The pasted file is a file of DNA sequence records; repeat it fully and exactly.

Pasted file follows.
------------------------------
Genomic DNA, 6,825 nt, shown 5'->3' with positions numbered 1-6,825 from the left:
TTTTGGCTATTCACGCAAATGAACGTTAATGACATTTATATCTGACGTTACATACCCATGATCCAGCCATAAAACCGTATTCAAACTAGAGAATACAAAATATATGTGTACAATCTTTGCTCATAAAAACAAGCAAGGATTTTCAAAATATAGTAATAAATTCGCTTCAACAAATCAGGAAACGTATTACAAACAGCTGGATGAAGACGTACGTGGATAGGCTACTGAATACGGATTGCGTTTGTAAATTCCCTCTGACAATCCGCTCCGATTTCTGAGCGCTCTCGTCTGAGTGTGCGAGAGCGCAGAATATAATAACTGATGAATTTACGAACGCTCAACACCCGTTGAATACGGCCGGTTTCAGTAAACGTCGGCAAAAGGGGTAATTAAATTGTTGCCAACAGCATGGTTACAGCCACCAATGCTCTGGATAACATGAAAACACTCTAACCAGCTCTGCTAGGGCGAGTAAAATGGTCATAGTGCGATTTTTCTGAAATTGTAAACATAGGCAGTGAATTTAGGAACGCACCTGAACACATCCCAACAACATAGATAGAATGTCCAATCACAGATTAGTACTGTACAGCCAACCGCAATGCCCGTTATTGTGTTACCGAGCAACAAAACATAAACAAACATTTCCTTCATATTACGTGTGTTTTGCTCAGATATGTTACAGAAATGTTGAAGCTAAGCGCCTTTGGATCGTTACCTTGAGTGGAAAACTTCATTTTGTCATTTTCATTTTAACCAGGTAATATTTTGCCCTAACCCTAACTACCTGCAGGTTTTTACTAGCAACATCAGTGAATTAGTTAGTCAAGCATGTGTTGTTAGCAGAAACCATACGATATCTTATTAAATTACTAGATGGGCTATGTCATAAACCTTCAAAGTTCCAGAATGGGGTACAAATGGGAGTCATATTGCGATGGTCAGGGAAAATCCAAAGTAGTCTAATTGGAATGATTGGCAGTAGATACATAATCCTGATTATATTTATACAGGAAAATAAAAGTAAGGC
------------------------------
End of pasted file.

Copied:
Genomic DNA, 6,825 nt, shown 5'->3' with positions numbered 1-6,825 from the left:
TTTTGGCTATTCACGCAAATGAACGTTAATGACATTTATATCTGACGTTACATACCCATGATCCAGCCATAAAACCGTATTCAAACTAGAGAATACAAAATATATGTGTACAATCTTTGCTCATAAAAACAAGCAAGGATTTTCAAAATATAGTAATAAATTCGCTTCAACAAATCAGGAAACGTATTACAAACAGCTGGATGAAGACGTACGTGGATAGGCTACTGAATACGGATTGCGTTTGTAAATTCCCTCTGACAATCCGCTCCGATTTCTGAGCGCTCTCGTCTGAGTGTGCGAGAGCGCAGAATATAATAACTGATGAATTTACGAACGCTCAACACCCGTTGAATACGGCCGGTTTCAGTAAACGTCGGCAAAAGGGGTAATTAAATTGTTGCCAACAGCATGGTTACAGCCACCAATGCTCTGGATAACATGAAAACACTCTAACCAGCTCTGCTAGGGCGAGTAAAATGGTCATAGTGCGATTTTTCTGAAATTGTAAACATAGGCAGTGAATTTAGGAACGCACCTGAACACATCCCAACAACATAGATAGAATGTCCAATCACAGATTAGTACTGTACAGCCAACCGCAATGCCCGTTATTGTGTTACCGAGCAACAAAACATAAACAAACATTTCCTTCATATTACGTGTGTTTTGCTCAGATATGTTACAGAAATGTTGAAGCTAAGCGCCTTTGGATCGTTACCTTGAGTGGAAAACTTCATTTTGTCATTTTCATTTTAACCAGGTAATATTTTGCCCTAACCCTAACTACCTGCAGGTTTTTACTAGCAACATCAGTGAATTAGTTAGTCAAGCATGTGTTGTTAGCAGAAACCATACGATATCTTATTAAATTACTAGATGGGCTATGTCATAAACCTTCAAAGTTCCAGAATGGGGTACAAATGGGAGTCATATTGCGATGGTCAGGGAAAATCCAAAGTAGTCTAATTGGAATGATTGGCAGTAGATACATAATCCTGATTATATTTATACAGGAAAATAAAAGTAAGGC